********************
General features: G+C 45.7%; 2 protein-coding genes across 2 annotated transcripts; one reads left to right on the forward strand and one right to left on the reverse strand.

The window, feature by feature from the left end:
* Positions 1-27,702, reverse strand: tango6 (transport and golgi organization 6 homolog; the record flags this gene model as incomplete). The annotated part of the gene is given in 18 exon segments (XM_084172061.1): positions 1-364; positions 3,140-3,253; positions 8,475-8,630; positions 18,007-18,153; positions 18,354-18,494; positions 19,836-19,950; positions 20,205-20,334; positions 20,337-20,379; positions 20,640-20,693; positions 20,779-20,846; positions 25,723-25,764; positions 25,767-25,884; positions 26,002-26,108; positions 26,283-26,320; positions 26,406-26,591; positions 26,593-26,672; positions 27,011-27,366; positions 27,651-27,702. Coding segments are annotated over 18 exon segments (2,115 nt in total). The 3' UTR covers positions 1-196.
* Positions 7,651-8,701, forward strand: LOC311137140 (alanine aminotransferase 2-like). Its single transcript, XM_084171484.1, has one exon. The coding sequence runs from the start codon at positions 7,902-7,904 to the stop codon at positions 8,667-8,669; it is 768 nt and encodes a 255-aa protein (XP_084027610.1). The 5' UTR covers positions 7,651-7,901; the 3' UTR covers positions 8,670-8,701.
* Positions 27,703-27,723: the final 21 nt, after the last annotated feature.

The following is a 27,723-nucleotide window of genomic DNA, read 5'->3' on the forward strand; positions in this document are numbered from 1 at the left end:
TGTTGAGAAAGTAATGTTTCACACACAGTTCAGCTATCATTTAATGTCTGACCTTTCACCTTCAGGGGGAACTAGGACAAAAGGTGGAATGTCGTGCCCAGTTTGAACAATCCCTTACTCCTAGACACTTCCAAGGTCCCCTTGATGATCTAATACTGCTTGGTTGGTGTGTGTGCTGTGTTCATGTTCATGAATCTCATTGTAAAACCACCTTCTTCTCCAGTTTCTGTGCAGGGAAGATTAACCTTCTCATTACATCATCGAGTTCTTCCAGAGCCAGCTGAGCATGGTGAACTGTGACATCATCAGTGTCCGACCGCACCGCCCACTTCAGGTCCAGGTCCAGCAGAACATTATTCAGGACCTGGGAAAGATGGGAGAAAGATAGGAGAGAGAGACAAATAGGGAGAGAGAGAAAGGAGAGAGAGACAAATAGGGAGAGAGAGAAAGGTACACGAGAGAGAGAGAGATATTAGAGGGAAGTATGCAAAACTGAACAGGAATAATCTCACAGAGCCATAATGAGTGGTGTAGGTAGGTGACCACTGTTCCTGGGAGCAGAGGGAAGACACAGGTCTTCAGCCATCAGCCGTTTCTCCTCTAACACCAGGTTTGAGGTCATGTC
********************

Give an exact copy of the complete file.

General features: G+C 45.7%; 2 protein-coding genes across 2 annotated transcripts; one reads left to right on the forward strand and one right to left on the reverse strand.

The window, feature by feature from the left end:
* Positions 1-27,702, reverse strand: tango6 (transport and golgi organization 6 homolog; the record flags this gene model as incomplete). The annotated part of the gene is given in 18 exon segments (XM_084172061.1): positions 1-364; positions 3,140-3,253; positions 8,475-8,630; positions 18,007-18,153; positions 18,354-18,494; positions 19,836-19,950; positions 20,205-20,334; positions 20,337-20,379; positions 20,640-20,693; positions 20,779-20,846; positions 25,723-25,764; positions 25,767-25,884; positions 26,002-26,108; positions 26,283-26,320; positions 26,406-26,591; positions 26,593-26,672; positions 27,011-27,366; positions 27,651-27,702. Coding segments are annotated over 18 exon segments (2,115 nt in total). The 3' UTR covers positions 1-196.
* Positions 7,651-8,701, forward strand: LOC311137140 (alanine aminotransferase 2-like). Its single transcript, XM_084171484.1, has one exon. The coding sequence runs from the start codon at positions 7,902-7,904 to the stop codon at positions 8,667-8,669; it is 768 nt and encodes a 255-aa protein (XP_084027610.1). The 5' UTR covers positions 7,651-7,901; the 3' UTR covers positions 8,670-8,701.
* Positions 27,703-27,723: the final 21 nt, after the last annotated feature.

The following is a 27,723-nucleotide window of genomic DNA, read 5'->3' on the forward strand; positions in this document are numbered from 1 at the left end:
TGTTGAGAAAGTAATGTTTCACACACAGTTCAGCTATCATTTAATGTCTGACCTTTCACCTTCAGGGGGAACTAGGACAAAAGGTGGAATGTCGTGCCCAGTTTGAACAATCCCTTACTCCTAGACACTTCCAAGGTCCCCTTGATGATCTAATACTGCTTGGTTGGTGTGTGTGCTGTGTTCATGTTCATGAATCTCATTGTAAAACCACCTTCTTCTCCAGTTTCTGTGCAGGGAAGATTAACCTTCTCATTACATCATCGAGTTCTTCCAGAGCCAGCTGAGCATGGTGAACTGTGACATCATCAGTGTCCGACCGCACCGCCCACTTCAGGTCCAGGTCCAGCAGAACATTATTCAGGACCTGGGAAAGATGGGAGAAAGATAGGAGAGAGAGACAAATAGGGAGAGAGAGAAAGGAGAGAGAGACAAATAGGGAGAGAGAGAAAGGTACACGAGAGAGAGAGAGATATTAGAGGGAAGTATGCAAAACTGAACAGGAATAATCTCACAGAGCCATAATGAGTGGTGTAGGTAGGTGACCACTGTTCCTGGGAGCAGAGGGAAGACACAGGTCTTCAGCCATCAGCCGTTTCTCCTCTAACACCAGGTTTGAGGTCATGTC